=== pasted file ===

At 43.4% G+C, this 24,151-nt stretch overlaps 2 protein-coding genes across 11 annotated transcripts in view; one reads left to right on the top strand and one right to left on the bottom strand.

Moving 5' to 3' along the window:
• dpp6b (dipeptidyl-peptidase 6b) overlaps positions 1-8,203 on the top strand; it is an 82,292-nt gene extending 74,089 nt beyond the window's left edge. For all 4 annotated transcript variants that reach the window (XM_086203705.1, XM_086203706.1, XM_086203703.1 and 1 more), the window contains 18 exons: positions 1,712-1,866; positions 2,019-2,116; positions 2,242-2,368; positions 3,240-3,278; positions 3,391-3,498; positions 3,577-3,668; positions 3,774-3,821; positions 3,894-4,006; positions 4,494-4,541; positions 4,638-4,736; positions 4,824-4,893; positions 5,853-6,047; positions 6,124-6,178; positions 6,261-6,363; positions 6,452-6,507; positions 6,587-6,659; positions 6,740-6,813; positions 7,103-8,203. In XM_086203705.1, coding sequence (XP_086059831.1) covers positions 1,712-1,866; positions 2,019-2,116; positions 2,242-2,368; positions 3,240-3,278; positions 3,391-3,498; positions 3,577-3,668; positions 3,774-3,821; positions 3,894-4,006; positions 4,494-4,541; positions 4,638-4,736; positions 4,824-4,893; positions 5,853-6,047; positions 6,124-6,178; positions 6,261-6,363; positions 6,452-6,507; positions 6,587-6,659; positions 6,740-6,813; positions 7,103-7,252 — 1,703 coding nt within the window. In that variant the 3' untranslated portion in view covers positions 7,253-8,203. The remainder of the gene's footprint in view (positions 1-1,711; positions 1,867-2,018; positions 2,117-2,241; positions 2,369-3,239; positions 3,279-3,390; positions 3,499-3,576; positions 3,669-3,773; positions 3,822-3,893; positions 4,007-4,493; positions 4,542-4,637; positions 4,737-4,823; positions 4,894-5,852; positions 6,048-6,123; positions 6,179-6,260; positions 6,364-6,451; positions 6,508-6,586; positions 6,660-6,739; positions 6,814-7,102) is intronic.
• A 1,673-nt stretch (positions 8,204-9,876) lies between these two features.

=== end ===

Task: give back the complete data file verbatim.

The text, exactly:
At 43.4% G+C, this 24,151-nt stretch overlaps 2 protein-coding genes across 11 annotated transcripts in view; one reads left to right on the top strand and one right to left on the bottom strand.

Moving 5' to 3' along the window:
• dpp6b (dipeptidyl-peptidase 6b) overlaps positions 1-8,203 on the top strand; it is an 82,292-nt gene extending 74,089 nt beyond the window's left edge. For all 4 annotated transcript variants that reach the window (XM_086203705.1, XM_086203706.1, XM_086203703.1 and 1 more), the window contains 18 exons: positions 1,712-1,866; positions 2,019-2,116; positions 2,242-2,368; positions 3,240-3,278; positions 3,391-3,498; positions 3,577-3,668; positions 3,774-3,821; positions 3,894-4,006; positions 4,494-4,541; positions 4,638-4,736; positions 4,824-4,893; positions 5,853-6,047; positions 6,124-6,178; positions 6,261-6,363; positions 6,452-6,507; positions 6,587-6,659; positions 6,740-6,813; positions 7,103-8,203. In XM_086203705.1, coding sequence (XP_086059831.1) covers positions 1,712-1,866; positions 2,019-2,116; positions 2,242-2,368; positions 3,240-3,278; positions 3,391-3,498; positions 3,577-3,668; positions 3,774-3,821; positions 3,894-4,006; positions 4,494-4,541; positions 4,638-4,736; positions 4,824-4,893; positions 5,853-6,047; positions 6,124-6,178; positions 6,261-6,363; positions 6,452-6,507; positions 6,587-6,659; positions 6,740-6,813; positions 7,103-7,252 — 1,703 coding nt within the window. In that variant the 3' untranslated portion in view covers positions 7,253-8,203. The remainder of the gene's footprint in view (positions 1-1,711; positions 1,867-2,018; positions 2,117-2,241; positions 2,369-3,239; positions 3,279-3,390; positions 3,499-3,576; positions 3,669-3,773; positions 3,822-3,893; positions 4,007-4,493; positions 4,542-4,637; positions 4,737-4,823; positions 4,894-5,852; positions 6,048-6,123; positions 6,179-6,260; positions 6,364-6,451; positions 6,508-6,586; positions 6,660-6,739; positions 6,814-7,102) is intronic.
• A 1,673-nt stretch (positions 8,204-9,876) lies between these two features.